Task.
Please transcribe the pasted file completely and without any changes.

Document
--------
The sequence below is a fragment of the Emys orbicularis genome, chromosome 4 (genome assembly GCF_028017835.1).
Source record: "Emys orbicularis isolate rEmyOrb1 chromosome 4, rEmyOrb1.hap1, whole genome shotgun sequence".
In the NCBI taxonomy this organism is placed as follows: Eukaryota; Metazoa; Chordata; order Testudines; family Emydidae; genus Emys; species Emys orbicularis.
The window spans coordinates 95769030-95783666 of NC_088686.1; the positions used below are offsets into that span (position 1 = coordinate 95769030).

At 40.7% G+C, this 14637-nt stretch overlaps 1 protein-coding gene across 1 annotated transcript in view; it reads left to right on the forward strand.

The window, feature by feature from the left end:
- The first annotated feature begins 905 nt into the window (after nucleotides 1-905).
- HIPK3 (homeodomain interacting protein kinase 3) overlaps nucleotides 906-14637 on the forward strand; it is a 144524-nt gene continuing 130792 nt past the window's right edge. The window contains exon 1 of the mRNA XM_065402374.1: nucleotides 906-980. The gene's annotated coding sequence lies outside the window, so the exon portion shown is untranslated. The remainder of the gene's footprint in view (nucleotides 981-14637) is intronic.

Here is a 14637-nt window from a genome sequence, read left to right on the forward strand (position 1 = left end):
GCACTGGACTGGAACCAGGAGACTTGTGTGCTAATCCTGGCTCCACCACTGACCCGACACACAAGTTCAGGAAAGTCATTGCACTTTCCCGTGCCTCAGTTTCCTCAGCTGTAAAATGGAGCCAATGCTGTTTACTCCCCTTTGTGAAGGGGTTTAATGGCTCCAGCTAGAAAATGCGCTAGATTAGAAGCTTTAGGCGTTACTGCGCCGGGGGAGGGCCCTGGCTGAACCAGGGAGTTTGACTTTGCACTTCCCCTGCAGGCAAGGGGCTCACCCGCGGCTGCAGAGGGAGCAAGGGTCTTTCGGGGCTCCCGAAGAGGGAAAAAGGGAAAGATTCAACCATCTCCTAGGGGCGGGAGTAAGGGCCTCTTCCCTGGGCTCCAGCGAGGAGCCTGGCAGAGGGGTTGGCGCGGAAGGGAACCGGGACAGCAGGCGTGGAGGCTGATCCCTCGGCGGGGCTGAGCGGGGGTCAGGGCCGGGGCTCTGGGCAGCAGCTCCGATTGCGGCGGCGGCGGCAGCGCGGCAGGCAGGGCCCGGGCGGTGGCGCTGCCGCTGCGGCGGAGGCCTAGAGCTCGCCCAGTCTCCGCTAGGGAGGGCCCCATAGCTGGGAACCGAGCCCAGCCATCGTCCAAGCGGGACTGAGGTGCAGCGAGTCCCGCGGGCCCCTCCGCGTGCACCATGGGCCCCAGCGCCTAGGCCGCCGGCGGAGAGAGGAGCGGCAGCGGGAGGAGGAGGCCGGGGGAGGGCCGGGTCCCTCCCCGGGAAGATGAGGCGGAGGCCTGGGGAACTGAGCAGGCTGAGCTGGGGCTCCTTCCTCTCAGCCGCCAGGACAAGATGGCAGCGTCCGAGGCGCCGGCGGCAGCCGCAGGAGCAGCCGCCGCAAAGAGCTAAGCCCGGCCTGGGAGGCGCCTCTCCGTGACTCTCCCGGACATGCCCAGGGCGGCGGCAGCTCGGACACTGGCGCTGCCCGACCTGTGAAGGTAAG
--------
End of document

The sequence below is a fragment of the Emys orbicularis genome, chromosome 4 (genome assembly GCF_028017835.1).
Source record: "Emys orbicularis isolate rEmyOrb1 chromosome 4, rEmyOrb1.hap1, whole genome shotgun sequence".
In the NCBI taxonomy this organism is placed as follows: Eukaryota; Metazoa; Chordata; order Testudines; family Emydidae; genus Emys; species Emys orbicularis.
The window spans coordinates 95769030-95783666 of NC_088686.1; the positions used below are offsets into that span (position 1 = coordinate 95769030).

At 40.7% G+C, this 14637-nt stretch overlaps 1 protein-coding gene across 1 annotated transcript in view; it reads left to right on the forward strand.

The window, feature by feature from the left end:
- The first annotated feature begins 905 nt into the window (after nucleotides 1-905).
- HIPK3 (homeodomain interacting protein kinase 3) overlaps nucleotides 906-14637 on the forward strand; it is a 144524-nt gene continuing 130792 nt past the window's right edge. The window contains exon 1 of the mRNA XM_065402374.1: nucleotides 906-980. The gene's annotated coding sequence lies outside the window, so the exon portion shown is untranslated. The remainder of the gene's footprint in view (nucleotides 981-14637) is intronic.

Here is a 14637-nt window from a genome sequence, read left to right on the forward strand (position 1 = left end):
GCACTGGACTGGAACCAGGAGACTTGTGTGCTAATCCTGGCTCCACCACTGACCCGACACACAAGTTCAGGAAAGTCATTGCACTTTCCCGTGCCTCAGTTTCCTCAGCTGTAAAATGGAGCCAATGCTGTTTACTCCCCTTTGTGAAGGGGTTTAATGGCTCCAGCTAGAAAATGCGCTAGATTAGAAGCTTTAGGCGTTACTGCGCCGGGGGAGGGCCCTGGCTGAACCAGGGAGTTTGACTTTGCACTTCCCCTGCAGGCAAGGGGCTCACCCGCGGCTGCAGAGGGAGCAAGGGTCTTTCGGGGCTCCCGAAGAGGGAAAAAGGGAAAGATTCAACCATCTCCTAGGGGCGGGAGTAAGGGCCTCTTCCCTGGGCTCCAGCGAGGAGCCTGGCAGAGGGGTTGGCGCGGAAGGGAACCGGGACAGCAGGCGTGGAGGCTGATCCCTCGGCGGGGCTGAGCGGGGGTCAGGGCCGGGGCTCTGGGCAGCAGCTCCGATTGCGGCGGCGGCGGCAGCGCGGCAGGCAGGGCCCGGGCGGTGGCGCTGCCGCTGCGGCGGAGGCCTAGAGCTCGCCCAGTCTCCGCTAGGGAGGGCCCCATAGCTGGGAACCGAGCCCAGCCATCGTCCAAGCGGGACTGAGGTGCAGCGAGTCCCGCGGGCCCCTCCGCGTGCACCATGGGCCCCAGCGCCTAGGCCGCCGGCGGAGAGAGGAGCGGCAGCGGGAGGAGGAGGCCGGGGGAGGGCCGGGTCCCTCCCCGGGAAGATGAGGCGGAGGCCTGGGGAACTGAGCAGGCTGAGCTGGGGCTCCTTCCTCTCAGCCGCCAGGACAAGATGGCAGCGTCCGAGGCGCCGGCGGCAGCCGCAGGAGCAGCCGCCGCAAAGAGCTAAGCCCGGCCTGGGAGGCGCCTCTCCGTGACTCTCCCGGACATGCCCAGGGCGGCGGCAGCTCGGACACTGGCGCTGCCCGACCTGTGAAGGTAAG